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A totally ordered finite set $\quad \mathcal P_0 \varsubsetneq \mathcal P_1\varsubsetneq \dots \mathcal \varsubsetneq \mathcal P_n \quad$ of prime ideals of a ring $A$ is said to be a chain of length $n$. As is well known, the supremum of the lengths of such chains is called the Krull dimension $dim(A)$ of the ring $A$.

If the lengths of these chains are not bounded, the ring is said to be infinite dimensional:$dim(A)=\infty$.This can happen, surprisingly, even for a Noetherian ring $A$.

But in the infinite dimensional case we could consider arbitrary totally ordered subsets $\Pi \subset Spec(A)$ of prime ideals, their cardinality $card(\Pi)$ and then take the sup of all those cardinals. Let us call this sup the cardinal Krull dimension of the ring $A$.

An equality $dim(A)=\aleph $ would then be a more quantitative measure of the infinite dimensionality of $A$ than just $dim(A)=\infty$

My question is whether results are known related to that cardinal Krull dimension. For example: for X a topological space, has the cardinal Krull dimension of $\mathcal C(X)$ (the ring of continuous functions on $X$) been calculated? I don't find this trivial, even for $X=\mathbb R$. There are obvious variants of this question concerning rings of differentiable functions on manifolds, etc. Thanks in advance for any information on this topic.

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At least the way I've seen krull dimension constructed, we need to use Euler-Poincare maps, which don't make sense in higher cardinalities. Check out the chapter "Dimension Theory" in Atiyah-MacDonald, Hartshorne, and even Lang. They all define dimension in the same way, so there must be a reason for it. – Harry Gindi Jan 21 '10 at 21:16
The problem is that the higher ordinals don't form a group. You may be able to rectify this by using surreals. You could also take the commutative monoid of ordinals less than a fixed inaccessible ordinal and perform the Grothendieck k construction on it, but this seems like it would be quite a challenge. – Harry Gindi Jan 21 '10 at 21:19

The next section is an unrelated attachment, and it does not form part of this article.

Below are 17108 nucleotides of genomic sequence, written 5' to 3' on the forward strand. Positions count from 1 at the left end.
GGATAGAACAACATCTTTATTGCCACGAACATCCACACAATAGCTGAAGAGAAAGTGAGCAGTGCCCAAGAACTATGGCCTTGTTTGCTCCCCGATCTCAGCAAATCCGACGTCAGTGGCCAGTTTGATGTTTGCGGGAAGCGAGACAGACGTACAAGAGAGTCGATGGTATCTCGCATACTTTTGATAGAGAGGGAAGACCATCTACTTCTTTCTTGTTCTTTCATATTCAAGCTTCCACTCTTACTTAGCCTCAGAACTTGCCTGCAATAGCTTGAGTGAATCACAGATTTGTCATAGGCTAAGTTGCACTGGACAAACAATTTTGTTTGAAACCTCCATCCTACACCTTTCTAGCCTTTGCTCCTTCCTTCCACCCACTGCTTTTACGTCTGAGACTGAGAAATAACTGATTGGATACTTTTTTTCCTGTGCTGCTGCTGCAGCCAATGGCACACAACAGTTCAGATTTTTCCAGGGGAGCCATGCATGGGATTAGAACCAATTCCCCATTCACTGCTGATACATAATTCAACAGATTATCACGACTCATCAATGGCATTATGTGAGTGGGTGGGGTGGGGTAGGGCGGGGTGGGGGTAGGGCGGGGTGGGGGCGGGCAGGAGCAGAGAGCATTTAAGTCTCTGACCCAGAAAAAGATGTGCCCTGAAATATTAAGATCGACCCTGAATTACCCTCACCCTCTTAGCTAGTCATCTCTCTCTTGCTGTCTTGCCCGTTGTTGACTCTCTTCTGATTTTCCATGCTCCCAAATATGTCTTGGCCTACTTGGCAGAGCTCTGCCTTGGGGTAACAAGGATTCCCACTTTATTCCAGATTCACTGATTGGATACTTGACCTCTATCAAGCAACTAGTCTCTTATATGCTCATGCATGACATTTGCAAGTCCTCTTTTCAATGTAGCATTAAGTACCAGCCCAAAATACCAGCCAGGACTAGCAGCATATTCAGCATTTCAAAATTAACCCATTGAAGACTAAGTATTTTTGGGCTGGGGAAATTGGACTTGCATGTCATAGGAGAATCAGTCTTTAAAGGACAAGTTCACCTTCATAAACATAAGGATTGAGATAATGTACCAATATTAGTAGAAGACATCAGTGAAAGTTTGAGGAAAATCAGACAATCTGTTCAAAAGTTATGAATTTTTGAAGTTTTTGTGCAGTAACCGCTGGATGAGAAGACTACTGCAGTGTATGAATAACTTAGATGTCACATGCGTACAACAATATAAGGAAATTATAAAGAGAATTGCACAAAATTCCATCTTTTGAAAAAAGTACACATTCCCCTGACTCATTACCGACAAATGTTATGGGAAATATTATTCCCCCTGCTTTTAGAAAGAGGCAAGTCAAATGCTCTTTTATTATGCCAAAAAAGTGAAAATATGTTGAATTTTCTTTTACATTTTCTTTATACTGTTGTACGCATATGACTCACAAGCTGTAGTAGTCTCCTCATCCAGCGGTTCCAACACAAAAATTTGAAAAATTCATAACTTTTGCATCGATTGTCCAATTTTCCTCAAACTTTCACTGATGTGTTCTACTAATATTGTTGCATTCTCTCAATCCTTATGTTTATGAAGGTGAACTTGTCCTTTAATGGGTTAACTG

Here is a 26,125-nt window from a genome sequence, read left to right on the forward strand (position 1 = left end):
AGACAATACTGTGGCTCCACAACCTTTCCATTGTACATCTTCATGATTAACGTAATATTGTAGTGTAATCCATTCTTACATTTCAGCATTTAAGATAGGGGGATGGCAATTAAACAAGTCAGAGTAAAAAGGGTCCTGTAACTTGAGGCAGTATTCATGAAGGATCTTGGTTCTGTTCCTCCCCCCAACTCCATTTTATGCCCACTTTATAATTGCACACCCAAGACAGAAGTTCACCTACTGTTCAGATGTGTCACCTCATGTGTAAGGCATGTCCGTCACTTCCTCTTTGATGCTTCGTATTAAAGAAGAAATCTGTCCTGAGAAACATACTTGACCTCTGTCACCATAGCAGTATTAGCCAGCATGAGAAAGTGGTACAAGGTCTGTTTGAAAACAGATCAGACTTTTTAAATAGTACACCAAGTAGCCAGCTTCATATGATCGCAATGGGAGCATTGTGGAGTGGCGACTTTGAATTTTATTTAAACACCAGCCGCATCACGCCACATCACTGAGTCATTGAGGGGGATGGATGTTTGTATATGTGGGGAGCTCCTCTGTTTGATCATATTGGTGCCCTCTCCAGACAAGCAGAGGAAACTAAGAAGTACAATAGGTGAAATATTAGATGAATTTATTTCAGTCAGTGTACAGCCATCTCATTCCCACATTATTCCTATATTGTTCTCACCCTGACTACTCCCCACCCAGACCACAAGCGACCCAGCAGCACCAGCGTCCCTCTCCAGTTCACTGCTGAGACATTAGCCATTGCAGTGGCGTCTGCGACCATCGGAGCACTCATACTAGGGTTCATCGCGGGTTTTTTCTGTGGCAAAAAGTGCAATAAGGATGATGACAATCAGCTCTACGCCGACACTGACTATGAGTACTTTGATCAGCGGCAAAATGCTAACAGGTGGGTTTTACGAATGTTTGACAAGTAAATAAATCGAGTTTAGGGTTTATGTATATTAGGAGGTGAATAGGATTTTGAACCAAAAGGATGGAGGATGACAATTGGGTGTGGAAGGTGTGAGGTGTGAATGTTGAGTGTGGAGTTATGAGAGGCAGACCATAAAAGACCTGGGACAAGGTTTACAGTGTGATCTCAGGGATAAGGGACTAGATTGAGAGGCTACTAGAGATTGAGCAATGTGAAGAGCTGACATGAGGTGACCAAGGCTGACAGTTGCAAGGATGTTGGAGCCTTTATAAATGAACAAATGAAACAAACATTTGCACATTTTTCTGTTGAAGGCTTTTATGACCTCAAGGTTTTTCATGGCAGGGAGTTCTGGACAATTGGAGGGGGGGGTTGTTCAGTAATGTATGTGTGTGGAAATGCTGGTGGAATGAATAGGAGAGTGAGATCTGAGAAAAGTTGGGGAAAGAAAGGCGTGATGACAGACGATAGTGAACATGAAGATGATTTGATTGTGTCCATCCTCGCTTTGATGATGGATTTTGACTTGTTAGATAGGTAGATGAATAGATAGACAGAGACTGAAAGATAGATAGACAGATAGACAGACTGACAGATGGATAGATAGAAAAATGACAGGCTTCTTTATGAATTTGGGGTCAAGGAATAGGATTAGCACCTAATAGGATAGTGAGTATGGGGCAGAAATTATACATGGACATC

Harry- I don't follow. Are you saying that this definition of Krull dimension is somehow ill-defined? or that it won't have some property one usually expects? What do Euler-Poincare maps have to do with anything? They certainly don't appear in the discussion on the Wikipedia page. – Ben Webster Jan 21 '10 at 21:25
As with Ben, I don't follow (and not for a lack of knowledge of the material in the list of books cited above). The Krull dimension is just a definition: what's the construction? – Pete L. Clark Jan 21 '10 at 21:40
So apparently I mixed up the hilbert-serre result with the definition of the length of a module. – Harry Gindi Jan 22 '10 at 1:14

The Krull dimension, as defined by Gabriel and Rentschler, of not-necessarily commutative rings is an ordinal. See, for example, [John C. McConnell, James Christopher Robson, Lance W. Small, Noncommutative Noetherian rings].

More generally, they define the deviation of a poset $A$ as follows. If $A$ does not have comparable elements, $\mathrm{dev}\;A=-\infty$; if $A$ is has comparable elements but satisfies the d.c.c., then $\mathrm{dev}\;A=0$. In general, if $\alpha$ is an ordinal, we say that $\mathrm{dev}\;A=\alpha$ if (i) the deviation of $A$ is not an ordinal strictly less that $\alpha$, and (ii) in any descending sequence of elements in $A$ all but finitely many factors (ie, the intervals of $A$ determined by the successive elements in the sequence) have deviation less that $\alpha$.

Then the Gabriel-Rentschler left Krull dimension $\mathcal K(R)$ of a ring $R$ is the deviation of the poset of left ideals of $R$. A poset does not necessarily have a deviation, but if $R$ is left nötherian, then $\mathcal K(R)$ is defined.

A few examples: if a ring is nötherian commutative (or more generally satisfies a polynomial identity), then its G-R Krull dimension coincides with the combinatorial dimension of its prime spectrum, so in this definition extends classical one when these dimensions are finite. A non commutative example is the Weyl algebra $A_{n}(k)$: if $k$ has characteristic zero, then $\mathcal K(A_n(k))=n$, and if $k$ has positive characteristic, $\mathcal K(A_n(k))=2n$. The book by McConnel and Robson has lots of information and references.

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I find the definition interesting, especially since it's not obvious to me that it's equivalent to the usual definition (which uses prime ideals only)! [I am thinking here only about the commutative case.] Do they make any remark about the equivalence? Does anyone want to help me out? – Pete L. Clark Jan 21 '10 at 21:53
I just have to ask: where did you get the habit of writing "nötherian"? I understand that this has the same German pronunciation, but "oe" is a normal feature of German names; the German word for Noetherian is "Noethersch." – Ben Webster Jan 21 '10 at 23:08
If you are having trouble locating the book of McConnell/Robson, then you could try searching for the book of K. Goodearl and R.B. Warfield, Jr. titled "An Introduction to Noncommutative Noetherian Rings." – Manny Reyes Jan 21 '10 at 23:17
You're right, Ben. I have just checked some mathematics books in German (by Neukirch, Kunz, Fischer, Brieskorn,Schulze-Pillot,...) as well as the German Wikipedia: everybody writes Noether and Noethersch. – Georges Elencwajg Jan 21 '10 at 23:27
@Ben: I dunno, I like umlaute I guess :P I've seen it in various places, though. tells us that Max apparently preferred to write oe... – Mariano Suárez-Alvarez Jan 21 '10 at 23:42

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